DOYLESTOWN, PA.- Mira Nakashima-Yarnall and Kevin Nakashima, on behalf of George Nakashima Woodworker SA, Ltd., signed an "Agreement for Gift of Archives" with the James A. Michener Art Museum during a traditional Japanese Tea Ceremony at the Minguren Arts Building on the Nakashima Compound in New Hope, Pennsylvania. The agreement establishes that the Michener Art Museum in Doylestown, Pennsylvania will serve as a major repository for the famed 20th-century furniture designer's archives, including letters, drawings, photographs, awards and other documents related to the artist's work.
"This is an extraordinary gift to the Museum and the international community of scholars and researchers of 20th-century furniture design," said Bruce Katsiff, the Michener Art Museum's Director/CEO. "George Nakashima used his profound appreciation for nature, deeply felt spirituality, architectural training, life experiences and sophisticated understanding of traditional and modern design principles to develop a unique approach to furniture-making that has influenced designers around the world. There is enormous interest in his work, and we look forward to preserving Nakashima's archives for generations to come."
Among the varied items included in the gift are large scale architectural drawings from Nakashima's 1930 Masters coursework at Massachusetts Institute of Technology; pencil sketches and manuscript pages from The Soul of a Tree, the artist's 1981 published memoir; and a wide collection of slides and photographs.
Mira Nakashima-Yarnall, who worked alongside her father for 20 years and now serves as President for the business, explained: "Our primary concern is that these documents are properly conserved and stored. We've had a close relationship with the Michener for many years and trust that their skilled staff will ensure the archives are cared for appropriately."
According to the artist's son Kevin Nakashima: "We also value the Michener Art Museum's dedication to educating the public about Bucks County's artistic legacy, and we appreciate the Museum's close proximity to New Hope, where our family lived and worked, with its surrounding woods and landscapes that our father cherished so much."
George Nakashima was born in Spokane, Washington in 1905. Trained as an architect at the Massachusetts Institute of Technology, he worked in Antonin Raymond's firm in Japan and discovered his calling as a furniture craftsman while working at the Sri Aurobindo Ashram in India. In the early 1940s, Nakashima, his wife Marion and their young daughter Mira were among the 120,000 Americans of Japanese ancestry forced to leave their homes and live behind barbed wire in "relocation centers." While in a wartime internment camp in Idaho for over a year, Nakashima learned traditional skills from a Japanese woodworker. In 1943, Raymond brought Nakashima and his family to his farm in Bucks County, Pennsylvania. Nakashima acquired three acres of land outside of the riverside community of New Hope in 1945, where he built his home and workshop, which has since expanded to 9 acres and 14 buildings, with related operations in Japan and India.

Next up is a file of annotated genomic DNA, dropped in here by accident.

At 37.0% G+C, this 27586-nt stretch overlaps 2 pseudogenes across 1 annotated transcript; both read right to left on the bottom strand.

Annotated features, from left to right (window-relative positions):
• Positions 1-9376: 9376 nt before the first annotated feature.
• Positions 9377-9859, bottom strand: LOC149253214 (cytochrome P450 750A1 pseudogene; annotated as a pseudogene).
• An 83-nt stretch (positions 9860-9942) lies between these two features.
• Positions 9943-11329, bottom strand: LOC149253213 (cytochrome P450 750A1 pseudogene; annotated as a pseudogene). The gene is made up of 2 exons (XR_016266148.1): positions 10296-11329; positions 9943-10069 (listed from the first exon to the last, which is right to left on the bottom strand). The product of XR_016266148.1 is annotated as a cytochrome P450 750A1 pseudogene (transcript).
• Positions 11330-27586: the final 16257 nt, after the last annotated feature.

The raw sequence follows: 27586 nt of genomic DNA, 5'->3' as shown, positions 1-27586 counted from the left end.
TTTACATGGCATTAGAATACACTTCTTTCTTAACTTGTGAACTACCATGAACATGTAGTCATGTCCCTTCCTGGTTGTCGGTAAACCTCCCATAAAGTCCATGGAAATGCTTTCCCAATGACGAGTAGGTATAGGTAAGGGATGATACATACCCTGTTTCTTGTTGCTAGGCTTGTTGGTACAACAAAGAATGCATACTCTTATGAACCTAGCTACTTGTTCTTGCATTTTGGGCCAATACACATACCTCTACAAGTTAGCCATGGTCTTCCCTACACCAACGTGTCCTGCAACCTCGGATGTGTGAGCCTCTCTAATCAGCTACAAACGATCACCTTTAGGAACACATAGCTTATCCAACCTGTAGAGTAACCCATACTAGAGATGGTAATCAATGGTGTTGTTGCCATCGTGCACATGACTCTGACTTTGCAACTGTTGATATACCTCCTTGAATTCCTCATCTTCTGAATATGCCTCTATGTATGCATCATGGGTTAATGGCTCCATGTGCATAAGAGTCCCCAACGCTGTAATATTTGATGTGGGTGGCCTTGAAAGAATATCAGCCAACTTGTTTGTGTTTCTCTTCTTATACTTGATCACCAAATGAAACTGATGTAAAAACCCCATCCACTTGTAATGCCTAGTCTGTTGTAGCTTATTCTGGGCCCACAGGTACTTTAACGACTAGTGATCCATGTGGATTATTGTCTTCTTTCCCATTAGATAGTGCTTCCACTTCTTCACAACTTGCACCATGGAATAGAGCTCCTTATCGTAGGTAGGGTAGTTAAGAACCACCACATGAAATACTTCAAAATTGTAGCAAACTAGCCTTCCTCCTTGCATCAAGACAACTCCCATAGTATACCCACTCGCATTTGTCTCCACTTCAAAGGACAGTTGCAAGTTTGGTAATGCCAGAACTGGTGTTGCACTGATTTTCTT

Despite international success, Nakashima continued—until his death in 1990—to personally oversee design of every piece of furniture his firm produced. The heart of Nakashima's design philosophy was reverence for the trees used to craft his furniture. Each tree, Nakashima believed, has its own character and soul; it is the craftsman's mission to express this essence. He allowed the form of the wood to dictate the furniture's shape. Fixing cracks with butterfly joints, Nakashima maximized imperfections in the wood, allowing flaws to enhance the piece's distinctive beauty.
Nakashima's most monumental work is his Altar for Peace, first installed in 1986 at the Episcopal Cathedral of St. John the Divine in New York. A second altar was installed posthumously in 1996 at the Unity Pavilion in Auroville, India, followed by a third in 2001 at the Academy of Art in Moscow. A fourth Altar for Peace is set for installation next year at the Desmond Tutu Peace Centre in Cape Town, South Africa. Among many awards, Nakashima received the Third Order of the Sacred Treasure from the Emperor and Government of Japan in 1983 in recognition of the cultural exchange generated by the shows he produced in Japan from 1968 through 1988. Nakashima's last solo exhibition in the United States opened at the American Craft Museum in New York in 1988. His work is permanently on view at such prestigious museums as the Metropolitan Museum of Art in New York; Philadelphia Museum of Art in Philadelphia; and Renwick Gallery at the Smithsonian in Washington, D.C.
In 1993, the Nakashima Reading Room was permanently installed at the James A. Michener Art Museum in Doylestown, Pennsylvania showcasing classic work from the Nakashima Studio. The display includes a Claro walnut free-form table, five Claro walnut Conoid lounge chairs, cherry bookshelves and handcrafted cabinets, all of which celebrate nature and the creative and divine spirit of the Earth. The installation was designed by Mira Nakashima-Yarnall, who has served on the Michener Art Museum's Board of Trustees.